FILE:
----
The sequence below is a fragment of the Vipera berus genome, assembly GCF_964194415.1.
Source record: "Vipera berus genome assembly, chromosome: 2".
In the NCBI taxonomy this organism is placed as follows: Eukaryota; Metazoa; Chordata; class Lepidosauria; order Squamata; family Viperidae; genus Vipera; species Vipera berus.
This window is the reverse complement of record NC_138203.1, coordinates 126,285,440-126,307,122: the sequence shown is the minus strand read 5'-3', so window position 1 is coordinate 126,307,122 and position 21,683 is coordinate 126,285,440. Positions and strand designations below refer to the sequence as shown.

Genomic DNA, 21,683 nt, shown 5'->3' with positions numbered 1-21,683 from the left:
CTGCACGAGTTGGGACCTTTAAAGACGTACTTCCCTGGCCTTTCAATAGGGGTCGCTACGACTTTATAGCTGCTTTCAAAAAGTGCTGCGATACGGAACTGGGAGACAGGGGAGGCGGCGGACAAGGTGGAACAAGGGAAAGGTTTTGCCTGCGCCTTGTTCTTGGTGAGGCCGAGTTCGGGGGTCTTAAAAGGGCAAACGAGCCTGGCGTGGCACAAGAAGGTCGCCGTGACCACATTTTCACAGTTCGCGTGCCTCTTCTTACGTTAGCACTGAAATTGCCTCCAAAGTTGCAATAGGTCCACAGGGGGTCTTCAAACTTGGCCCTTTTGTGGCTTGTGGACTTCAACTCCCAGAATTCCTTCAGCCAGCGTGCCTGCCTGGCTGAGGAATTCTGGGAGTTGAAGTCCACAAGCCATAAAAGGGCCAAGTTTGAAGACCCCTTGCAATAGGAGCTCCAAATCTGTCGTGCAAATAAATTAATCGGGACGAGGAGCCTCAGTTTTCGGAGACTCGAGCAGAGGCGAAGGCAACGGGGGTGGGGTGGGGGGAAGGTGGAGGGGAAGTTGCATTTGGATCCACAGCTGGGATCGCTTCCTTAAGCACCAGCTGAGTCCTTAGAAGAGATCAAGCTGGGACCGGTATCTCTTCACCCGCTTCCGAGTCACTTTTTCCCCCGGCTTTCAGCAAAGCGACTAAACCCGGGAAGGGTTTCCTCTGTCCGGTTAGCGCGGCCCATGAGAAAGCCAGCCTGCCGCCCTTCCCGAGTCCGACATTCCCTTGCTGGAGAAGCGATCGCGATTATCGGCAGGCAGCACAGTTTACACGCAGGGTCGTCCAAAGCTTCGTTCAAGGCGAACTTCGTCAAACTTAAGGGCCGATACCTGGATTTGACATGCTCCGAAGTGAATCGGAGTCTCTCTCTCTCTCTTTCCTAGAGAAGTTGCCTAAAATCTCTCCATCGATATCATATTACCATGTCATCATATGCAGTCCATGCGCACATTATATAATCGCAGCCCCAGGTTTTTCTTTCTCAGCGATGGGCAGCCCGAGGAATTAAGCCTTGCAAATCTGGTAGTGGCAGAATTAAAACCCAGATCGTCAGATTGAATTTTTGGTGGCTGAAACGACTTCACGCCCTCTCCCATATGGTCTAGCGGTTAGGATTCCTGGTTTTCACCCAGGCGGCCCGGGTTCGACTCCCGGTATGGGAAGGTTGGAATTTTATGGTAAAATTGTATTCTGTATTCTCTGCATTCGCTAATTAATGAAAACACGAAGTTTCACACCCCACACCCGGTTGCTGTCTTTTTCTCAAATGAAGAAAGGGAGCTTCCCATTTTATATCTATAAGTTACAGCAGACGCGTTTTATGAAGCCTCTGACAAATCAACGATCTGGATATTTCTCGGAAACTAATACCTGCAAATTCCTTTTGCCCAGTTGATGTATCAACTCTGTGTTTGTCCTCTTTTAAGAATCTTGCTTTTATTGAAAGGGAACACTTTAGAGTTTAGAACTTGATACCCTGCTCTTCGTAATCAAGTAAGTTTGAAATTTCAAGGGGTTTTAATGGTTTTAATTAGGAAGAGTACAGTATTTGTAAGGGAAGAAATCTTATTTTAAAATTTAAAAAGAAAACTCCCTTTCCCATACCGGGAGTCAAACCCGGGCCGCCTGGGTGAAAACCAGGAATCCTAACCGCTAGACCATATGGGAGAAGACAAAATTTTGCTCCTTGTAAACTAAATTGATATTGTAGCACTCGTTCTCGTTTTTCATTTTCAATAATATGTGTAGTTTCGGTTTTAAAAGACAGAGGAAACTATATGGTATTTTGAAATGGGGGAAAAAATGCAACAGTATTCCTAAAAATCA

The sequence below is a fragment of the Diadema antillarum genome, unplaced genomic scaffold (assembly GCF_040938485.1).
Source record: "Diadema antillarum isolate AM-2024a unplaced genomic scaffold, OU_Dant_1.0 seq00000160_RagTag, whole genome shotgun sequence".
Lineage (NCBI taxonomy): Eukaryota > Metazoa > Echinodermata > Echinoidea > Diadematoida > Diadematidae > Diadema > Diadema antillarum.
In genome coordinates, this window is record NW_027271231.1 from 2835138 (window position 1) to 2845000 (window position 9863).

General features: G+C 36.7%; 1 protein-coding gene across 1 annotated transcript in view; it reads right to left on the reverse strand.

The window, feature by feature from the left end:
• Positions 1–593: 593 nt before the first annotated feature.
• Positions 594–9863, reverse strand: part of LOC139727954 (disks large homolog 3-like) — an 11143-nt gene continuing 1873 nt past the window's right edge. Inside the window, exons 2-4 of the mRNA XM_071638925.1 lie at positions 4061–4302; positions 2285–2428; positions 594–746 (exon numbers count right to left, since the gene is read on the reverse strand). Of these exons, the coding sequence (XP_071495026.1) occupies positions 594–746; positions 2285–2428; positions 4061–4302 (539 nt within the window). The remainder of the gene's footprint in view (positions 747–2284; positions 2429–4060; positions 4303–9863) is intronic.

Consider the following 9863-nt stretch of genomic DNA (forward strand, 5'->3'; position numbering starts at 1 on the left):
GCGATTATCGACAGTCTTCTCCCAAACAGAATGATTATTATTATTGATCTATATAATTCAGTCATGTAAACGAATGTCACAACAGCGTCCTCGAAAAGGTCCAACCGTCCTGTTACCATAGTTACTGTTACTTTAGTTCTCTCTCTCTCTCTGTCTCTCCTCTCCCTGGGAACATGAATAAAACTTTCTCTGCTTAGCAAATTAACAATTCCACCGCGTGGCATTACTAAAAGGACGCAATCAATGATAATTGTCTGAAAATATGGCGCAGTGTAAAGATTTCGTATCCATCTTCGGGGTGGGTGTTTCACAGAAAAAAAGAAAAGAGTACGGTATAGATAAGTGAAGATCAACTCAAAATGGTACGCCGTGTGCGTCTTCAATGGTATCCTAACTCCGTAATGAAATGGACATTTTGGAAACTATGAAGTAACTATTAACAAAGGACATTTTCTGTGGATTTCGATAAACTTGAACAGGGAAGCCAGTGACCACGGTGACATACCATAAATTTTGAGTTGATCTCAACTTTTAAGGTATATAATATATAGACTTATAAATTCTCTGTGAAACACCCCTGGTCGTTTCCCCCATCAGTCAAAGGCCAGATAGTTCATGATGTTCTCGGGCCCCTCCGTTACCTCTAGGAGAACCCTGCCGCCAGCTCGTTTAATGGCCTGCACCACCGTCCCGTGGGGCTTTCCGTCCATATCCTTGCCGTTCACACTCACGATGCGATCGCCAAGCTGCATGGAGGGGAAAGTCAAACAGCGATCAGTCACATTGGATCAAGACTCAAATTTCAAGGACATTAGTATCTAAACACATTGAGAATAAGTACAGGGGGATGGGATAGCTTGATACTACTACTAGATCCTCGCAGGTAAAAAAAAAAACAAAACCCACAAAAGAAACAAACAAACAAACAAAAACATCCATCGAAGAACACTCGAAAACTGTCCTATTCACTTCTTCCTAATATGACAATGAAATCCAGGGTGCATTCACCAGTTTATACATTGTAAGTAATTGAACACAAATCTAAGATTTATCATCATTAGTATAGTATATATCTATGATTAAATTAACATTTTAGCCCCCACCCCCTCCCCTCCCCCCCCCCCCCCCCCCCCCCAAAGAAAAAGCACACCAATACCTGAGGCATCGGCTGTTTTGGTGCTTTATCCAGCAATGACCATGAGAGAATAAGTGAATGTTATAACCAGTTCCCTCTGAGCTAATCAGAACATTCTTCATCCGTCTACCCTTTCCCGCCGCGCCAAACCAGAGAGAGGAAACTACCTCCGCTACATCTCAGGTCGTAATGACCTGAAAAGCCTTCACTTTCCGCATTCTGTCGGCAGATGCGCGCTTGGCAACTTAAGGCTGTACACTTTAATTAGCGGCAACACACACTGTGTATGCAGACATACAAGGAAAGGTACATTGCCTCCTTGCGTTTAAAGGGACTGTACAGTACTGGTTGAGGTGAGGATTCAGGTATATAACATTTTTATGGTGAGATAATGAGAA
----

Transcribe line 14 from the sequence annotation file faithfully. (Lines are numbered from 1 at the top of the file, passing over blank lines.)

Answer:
• Positions 594–9863, reverse strand: part of LOC139727954 (disks large homolog 3-like) — an 11143-nt gene continuing 1873 nt past the window's right edge. Inside the window, exons 2-4 of the mRNA XM_071638925.1 lie at positions 4061–4302; positions 2285–2428; positions 594–746 (exon numbers count right to left, since the gene is read on the reverse strand). Of these exons, the coding sequence (XP_071495026.1) occupies positions 594–746; positions 2285–2428; positions 4061–4302 (539 nt within the window). The remainder of the gene's footprint in view (positions 747–2284; positions 2429–4060; positions 4303–9863) is intronic.